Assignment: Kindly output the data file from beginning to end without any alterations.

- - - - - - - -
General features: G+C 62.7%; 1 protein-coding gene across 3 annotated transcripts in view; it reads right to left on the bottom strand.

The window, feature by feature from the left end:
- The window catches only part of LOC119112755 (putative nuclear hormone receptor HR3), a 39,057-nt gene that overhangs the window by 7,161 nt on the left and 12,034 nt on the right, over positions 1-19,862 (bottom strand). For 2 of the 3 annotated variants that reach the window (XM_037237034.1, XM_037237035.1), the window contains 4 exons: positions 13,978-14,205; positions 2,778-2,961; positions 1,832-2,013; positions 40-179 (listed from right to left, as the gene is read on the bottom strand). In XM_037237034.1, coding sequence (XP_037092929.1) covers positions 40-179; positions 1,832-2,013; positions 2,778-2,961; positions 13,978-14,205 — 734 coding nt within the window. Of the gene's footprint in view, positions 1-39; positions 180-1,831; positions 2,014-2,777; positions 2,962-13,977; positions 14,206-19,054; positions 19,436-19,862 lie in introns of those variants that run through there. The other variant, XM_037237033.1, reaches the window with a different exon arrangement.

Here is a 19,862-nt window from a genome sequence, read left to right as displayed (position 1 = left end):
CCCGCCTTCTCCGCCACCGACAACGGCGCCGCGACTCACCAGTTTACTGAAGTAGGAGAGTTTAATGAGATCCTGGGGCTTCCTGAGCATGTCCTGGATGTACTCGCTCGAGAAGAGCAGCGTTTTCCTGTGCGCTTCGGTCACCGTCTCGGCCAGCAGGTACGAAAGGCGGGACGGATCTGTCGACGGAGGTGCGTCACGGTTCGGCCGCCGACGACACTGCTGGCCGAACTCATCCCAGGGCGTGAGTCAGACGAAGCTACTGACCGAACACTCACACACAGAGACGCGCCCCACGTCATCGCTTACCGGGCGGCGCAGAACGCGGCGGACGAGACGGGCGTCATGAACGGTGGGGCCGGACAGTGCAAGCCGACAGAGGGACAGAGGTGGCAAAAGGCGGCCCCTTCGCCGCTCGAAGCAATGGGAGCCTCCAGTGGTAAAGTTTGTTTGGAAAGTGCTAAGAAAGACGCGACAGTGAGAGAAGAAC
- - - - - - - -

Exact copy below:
General features: G+C 62.7%; 1 protein-coding gene across 3 annotated transcripts in view; it reads right to left on the bottom strand.

The window, feature by feature from the left end:
- The window catches only part of LOC119112755 (putative nuclear hormone receptor HR3), a 39,057-nt gene that overhangs the window by 7,161 nt on the left and 12,034 nt on the right, over positions 1-19,862 (bottom strand). For 2 of the 3 annotated variants that reach the window (XM_037237034.1, XM_037237035.1), the window contains 4 exons: positions 13,978-14,205; positions 2,778-2,961; positions 1,832-2,013; positions 40-179 (listed from right to left, as the gene is read on the bottom strand). In XM_037237034.1, coding sequence (XP_037092929.1) covers positions 40-179; positions 1,832-2,013; positions 2,778-2,961; positions 13,978-14,205 — 734 coding nt within the window. Of the gene's footprint in view, positions 1-39; positions 180-1,831; positions 2,014-2,777; positions 2,962-13,977; positions 14,206-19,054; positions 19,436-19,862 lie in introns of those variants that run through there. The other variant, XM_037237033.1, reaches the window with a different exon arrangement.

Here is a 19,862-nt window from a genome sequence, read left to right as displayed (position 1 = left end):
CCCGCCTTCTCCGCCACCGACAACGGCGCCGCGACTCACCAGTTTACTGAAGTAGGAGAGTTTAATGAGATCCTGGGGCTTCCTGAGCATGTCCTGGATGTACTCGCTCGAGAAGAGCAGCGTTTTCCTGTGCGCTTCGGTCACCGTCTCGGCCAGCAGGTACGAAAGGCGGGACGGATCTGTCGACGGAGGTGCGTCACGGTTCGGCCGCCGACGACACTGCTGGCCGAACTCATCCCAGGGCGTGAGTCAGACGAAGCTACTGACCGAACACTCACACACAGAGACGCGCCCCACGTCATCGCTTACCGGGCGGCGCAGAACGCGGCGGACGAGACGGGCGTCATGAACGGTGGGGCCGGACAGTGCAAGCCGACAGAGGGACAGAGGTGGCAAAAGGCGGCCCCTTCGCCGCTCGAAGCAATGGGAGCCTCCAGTGGTAAAGTTTGTTTGGAAAGTGCTAAGAAAGACGCGACAGTGAGAGAAGAAC